In a world laden with misery, it is the columnist's duty to find beams of joy that might leaven the gloom. So allow me to brighten your day with this fact: the cost of police pensions to the taxpayer has virtually doubled in real terms since Stephen Lawrence was killed in 1993.
A policeman's lot may not be a happy one (although for the top brass, at least, judging by Dame Elizabeth Filkin's evidence to Lord Justice Leveson on Monday, it had its moments). However, even the humblest ex-officer's lot is very heaven. They can retire at 50 and a half (and don't you love those extra six months for lending an air of stoic struggle?) on two thirds of their final salaries.
One to benefit from this quaintly old fashioned arrangement is John Davidson, star of yesterday's Independent report about corruption within the Met's investigation into Stephen Lawrence's death. Neil Putnam, a colleague of his who later turned supergrass, has sworn on oath that the then Detective Sergeant Davidson had a financial relationship with the drug-dealing father of one of the two men recently convicted of the murder. It further emerges that our flat-footed friend John Yates believed Mr Davidson to be sensationally bent before the Macpherson inquiry was conducted in 1999, but that the Met clumsily forgot to mention this to his lordship.
Yates has left the Yard over more recent examples of a laissez-faire approach than those involving Mr Davidson, and now supplements his pension by advising the police force of Bahrain – where else? – on human rights. Mr Davidson, meanwhile, departed for the sunshine back in 1998 (perhaps he hadn't turned 50 and a half, since he retired due to "ill-health"), and took the trail well trodden by Sarf London villains. He relocated to the Spanish island of Menorca, where he tops up his pension by running a bar he named Contrabandista – a cracking gag, possibly, given that his alleged speciality in his detective days was sharing their profits with the smugglers of cocaine.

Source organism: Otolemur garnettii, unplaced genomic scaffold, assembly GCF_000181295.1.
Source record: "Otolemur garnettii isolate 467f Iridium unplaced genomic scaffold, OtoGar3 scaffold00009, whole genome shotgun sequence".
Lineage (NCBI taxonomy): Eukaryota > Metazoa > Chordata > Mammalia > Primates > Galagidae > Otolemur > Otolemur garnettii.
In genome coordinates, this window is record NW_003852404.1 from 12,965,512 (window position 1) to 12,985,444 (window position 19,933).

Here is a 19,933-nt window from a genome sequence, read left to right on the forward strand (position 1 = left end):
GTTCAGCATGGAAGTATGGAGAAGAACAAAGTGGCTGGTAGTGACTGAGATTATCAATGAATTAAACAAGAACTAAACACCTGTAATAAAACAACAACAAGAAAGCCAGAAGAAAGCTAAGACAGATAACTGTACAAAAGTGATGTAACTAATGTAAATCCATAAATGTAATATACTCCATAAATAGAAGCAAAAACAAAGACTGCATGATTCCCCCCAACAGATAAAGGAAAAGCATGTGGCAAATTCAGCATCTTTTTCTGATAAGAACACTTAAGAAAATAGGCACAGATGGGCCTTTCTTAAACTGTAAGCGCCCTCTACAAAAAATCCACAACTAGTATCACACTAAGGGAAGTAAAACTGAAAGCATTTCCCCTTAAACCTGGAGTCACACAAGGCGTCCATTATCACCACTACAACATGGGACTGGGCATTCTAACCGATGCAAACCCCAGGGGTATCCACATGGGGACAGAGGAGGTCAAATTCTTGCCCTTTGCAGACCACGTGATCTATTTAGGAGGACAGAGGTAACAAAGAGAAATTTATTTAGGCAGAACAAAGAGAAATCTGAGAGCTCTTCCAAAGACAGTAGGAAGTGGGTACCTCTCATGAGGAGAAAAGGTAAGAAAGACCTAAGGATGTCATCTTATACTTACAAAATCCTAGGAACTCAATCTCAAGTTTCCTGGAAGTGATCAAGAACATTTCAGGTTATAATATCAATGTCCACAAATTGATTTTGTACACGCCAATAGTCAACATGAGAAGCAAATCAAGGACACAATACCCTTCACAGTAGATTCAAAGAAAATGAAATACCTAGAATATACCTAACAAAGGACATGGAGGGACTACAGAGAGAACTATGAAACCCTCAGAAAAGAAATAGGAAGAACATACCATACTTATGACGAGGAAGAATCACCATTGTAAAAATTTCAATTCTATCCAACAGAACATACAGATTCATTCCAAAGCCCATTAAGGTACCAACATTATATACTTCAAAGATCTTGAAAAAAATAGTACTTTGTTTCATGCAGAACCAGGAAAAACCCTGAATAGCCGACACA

Less ribcage-busting is the matter of how the Met decided that the way to treat an employee widely suspected of being a habitual criminal was not to make any attempt to bang him up for a long time; but to wave him off to sunny Spain with a pension luxuriously padded by you and me?
The likely answer is that – apart from fearing what else they might find if they lifted the lid on this one-man cesspool – they knew that prosecuting him would focus attention on the conduct of their Stephen Lawrence investigation. Presented with such evidence, Macpherson might have added a second finding to his one about racism. He may well have concluded that the Met was also institutionally corrupt... not because one dodgy detective was pally with a murder suspect's dodgy father (every barrel must have its rotten apples), but because it seems to have been common knowledge among his colleagues and superiors that Mr Davidson was a wrong 'un, and they turned a blind eye.